It all started with an idea for unique laboratory experiment in Biochemistry and Cell Biology (CBMS337 and CBMS837) unit in the CBMS department. Students would fish one protein from a complex protein soup from a cancer cell to learn about the principles of how antibodies work. Even better than this, the lab would use for the first time cutting-edge magnetic beads to complete the lab on time: the lab would normally take over four hours but it was allocated only three hours.
There was just one problem: a crucial part of the experiment needed a special magnetic rack to separate and hold the beads to the side of a tube so that they could be washed and manipulated. These simple-enough racks retail for around $300 a piece and up and the unit required 16 of them. The lab budget for this unit was good, but not that good. How could I solve this problem and give the students a great, fun and useful experience while not breaking the bank?
What happened next was a great example of a collaboration between a science department and the Learning Innovation Hub. Luckily Michael Rampe from the Shared Services Team and their 3D printer were on the scene. Within hours of meeting for the first meeting we had produced a prototype rack from plans found online at a 3D printer community site called Thingiverse. Shortly afterwards we had sourced the magnets and glued them to the rack creating a working rack for about 7 or 8 bucks (90 cents in ABS plastic and 6 or 7 bucks in magnets). Michael went into production mode and after producing and assembling 16 racks we were ready for the lab. So, instead of spending $4800 commercially for 16 racks, we spent about $112. To put this in further perspective, the printer itself (Flashforge Creator Pro) is only worth around $1500 if you shop around so we saved more than 3 printers worth of cost! A few weeks later we were done: the students thoroughly enjoyed the experiment and got great results (pics). The racks survived being used by over 90 students without a failure, a testament to the racks’s designer (a graduate student in a genome sciences biotechnology lab going by the handle acadey*) and our choice of ABS plastic. Seeing we were on to a good thing, we then decided to start printing pipette holders to go with the racks…. who knows, one day we might be able to print a whole lab!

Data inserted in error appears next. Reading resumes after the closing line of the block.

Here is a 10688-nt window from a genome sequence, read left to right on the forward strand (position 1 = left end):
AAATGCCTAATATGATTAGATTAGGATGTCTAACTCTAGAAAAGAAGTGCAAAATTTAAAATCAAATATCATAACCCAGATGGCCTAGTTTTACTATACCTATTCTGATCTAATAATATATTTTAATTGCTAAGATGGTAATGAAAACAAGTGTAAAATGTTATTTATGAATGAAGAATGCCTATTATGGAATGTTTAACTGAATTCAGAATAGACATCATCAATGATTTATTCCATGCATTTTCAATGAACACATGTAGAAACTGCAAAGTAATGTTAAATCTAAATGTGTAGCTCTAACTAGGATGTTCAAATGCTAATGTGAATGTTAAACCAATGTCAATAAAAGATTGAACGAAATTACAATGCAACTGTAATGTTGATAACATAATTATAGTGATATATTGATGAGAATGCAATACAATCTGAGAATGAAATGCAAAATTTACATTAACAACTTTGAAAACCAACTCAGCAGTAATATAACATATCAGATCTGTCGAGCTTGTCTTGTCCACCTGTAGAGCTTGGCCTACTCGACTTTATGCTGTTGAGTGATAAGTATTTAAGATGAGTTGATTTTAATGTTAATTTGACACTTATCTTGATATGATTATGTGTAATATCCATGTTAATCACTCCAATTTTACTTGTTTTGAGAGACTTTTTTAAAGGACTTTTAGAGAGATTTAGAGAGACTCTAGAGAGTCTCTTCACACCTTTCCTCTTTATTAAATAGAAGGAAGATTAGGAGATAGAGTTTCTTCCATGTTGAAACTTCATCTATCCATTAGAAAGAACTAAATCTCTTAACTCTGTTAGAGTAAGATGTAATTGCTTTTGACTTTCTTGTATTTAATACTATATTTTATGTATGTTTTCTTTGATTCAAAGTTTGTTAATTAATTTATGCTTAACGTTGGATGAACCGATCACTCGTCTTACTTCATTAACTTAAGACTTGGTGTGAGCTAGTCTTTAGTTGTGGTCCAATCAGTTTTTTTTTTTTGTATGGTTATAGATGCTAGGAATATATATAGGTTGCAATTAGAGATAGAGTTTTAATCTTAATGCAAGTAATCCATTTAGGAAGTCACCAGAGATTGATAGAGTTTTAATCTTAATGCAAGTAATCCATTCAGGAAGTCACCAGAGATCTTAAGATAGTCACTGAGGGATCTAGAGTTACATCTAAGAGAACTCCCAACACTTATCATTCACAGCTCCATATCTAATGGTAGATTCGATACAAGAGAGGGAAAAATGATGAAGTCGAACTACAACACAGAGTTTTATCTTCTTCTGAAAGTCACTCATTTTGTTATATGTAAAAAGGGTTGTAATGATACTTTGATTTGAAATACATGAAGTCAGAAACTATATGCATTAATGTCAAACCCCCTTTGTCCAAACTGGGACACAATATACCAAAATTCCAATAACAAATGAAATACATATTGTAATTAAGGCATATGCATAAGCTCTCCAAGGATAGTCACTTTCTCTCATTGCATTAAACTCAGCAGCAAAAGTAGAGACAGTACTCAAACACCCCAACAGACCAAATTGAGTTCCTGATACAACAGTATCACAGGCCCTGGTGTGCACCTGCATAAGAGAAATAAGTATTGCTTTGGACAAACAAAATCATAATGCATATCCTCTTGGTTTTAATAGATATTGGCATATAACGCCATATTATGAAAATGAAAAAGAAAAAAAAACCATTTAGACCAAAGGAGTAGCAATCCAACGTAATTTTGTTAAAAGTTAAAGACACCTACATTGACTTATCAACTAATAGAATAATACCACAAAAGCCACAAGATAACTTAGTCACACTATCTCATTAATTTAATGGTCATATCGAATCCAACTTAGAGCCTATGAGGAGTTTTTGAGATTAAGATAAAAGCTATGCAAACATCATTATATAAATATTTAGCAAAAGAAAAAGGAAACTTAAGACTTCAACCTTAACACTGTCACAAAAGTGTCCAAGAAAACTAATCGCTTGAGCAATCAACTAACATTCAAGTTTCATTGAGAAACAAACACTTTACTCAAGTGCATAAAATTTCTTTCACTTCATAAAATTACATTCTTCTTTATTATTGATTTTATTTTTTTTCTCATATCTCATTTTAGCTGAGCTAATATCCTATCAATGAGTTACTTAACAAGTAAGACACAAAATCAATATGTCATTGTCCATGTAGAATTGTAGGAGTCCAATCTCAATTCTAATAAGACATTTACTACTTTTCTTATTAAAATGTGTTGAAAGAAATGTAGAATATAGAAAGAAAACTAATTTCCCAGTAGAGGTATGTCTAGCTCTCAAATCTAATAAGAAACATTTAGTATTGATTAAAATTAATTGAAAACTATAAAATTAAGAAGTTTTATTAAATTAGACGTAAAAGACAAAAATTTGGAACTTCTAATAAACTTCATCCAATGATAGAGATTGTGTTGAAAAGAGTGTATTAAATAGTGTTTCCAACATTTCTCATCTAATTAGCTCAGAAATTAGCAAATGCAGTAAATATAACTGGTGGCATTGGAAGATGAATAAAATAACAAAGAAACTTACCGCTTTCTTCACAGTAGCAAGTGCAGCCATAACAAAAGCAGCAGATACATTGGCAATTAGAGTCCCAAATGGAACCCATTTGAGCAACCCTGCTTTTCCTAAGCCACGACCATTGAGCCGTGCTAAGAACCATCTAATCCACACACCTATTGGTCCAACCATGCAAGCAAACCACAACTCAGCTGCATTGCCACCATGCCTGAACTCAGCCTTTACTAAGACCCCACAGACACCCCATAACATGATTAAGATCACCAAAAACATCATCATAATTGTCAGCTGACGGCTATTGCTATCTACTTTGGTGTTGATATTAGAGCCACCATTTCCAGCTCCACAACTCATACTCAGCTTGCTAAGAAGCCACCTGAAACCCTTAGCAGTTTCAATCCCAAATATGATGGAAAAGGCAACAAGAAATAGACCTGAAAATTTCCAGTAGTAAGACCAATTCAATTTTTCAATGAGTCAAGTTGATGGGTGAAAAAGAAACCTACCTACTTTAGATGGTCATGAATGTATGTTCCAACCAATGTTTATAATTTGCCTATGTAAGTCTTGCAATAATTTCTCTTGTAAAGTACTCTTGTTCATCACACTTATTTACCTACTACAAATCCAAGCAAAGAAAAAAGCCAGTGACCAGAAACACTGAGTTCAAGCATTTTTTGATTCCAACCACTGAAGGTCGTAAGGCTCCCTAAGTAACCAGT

Although Paul had previously worked at Autodesk, creator of 3D printers and software to control them, he had never actually programmed one to create anything before. It cannot be overstated how crucial it was to have an expert in-house to make his vision a reality on the time-frame needed. Paul didn’t have weeks to play around with a 3D printer getting things just right, he needed to spend his time creating a great learning experience for the students. Luckily, this collaboration played to both of our strengths and ended up producing an amazing and enduring product for the students and Macquarie University.
To contact Michael and his colleagues for any and all ideas for using 3D in learning and teaching from scanning, 3d printing, web delivery or other emergent ideas, email the Shared Services Team at firstname.lastname@example.org
This was a joint collaboration between Michael Rampe and Paul Jaschke.
Michael Rampe works as a Senior Learning Designer in Macquarie University’s Learning Innovation Hub. His varied career has revolved around three main themes: video, education and communication. Michael is also researching the educational use of videos from a socio-semiotic multimodal perspective as part of his PhD candidature in Linguistics at Macquarie University. His research bridges multimodal analysis, multimodal genre, social semiotics, educational video production methods and workflows and the development of 3D interactive digital media technologies within the education context.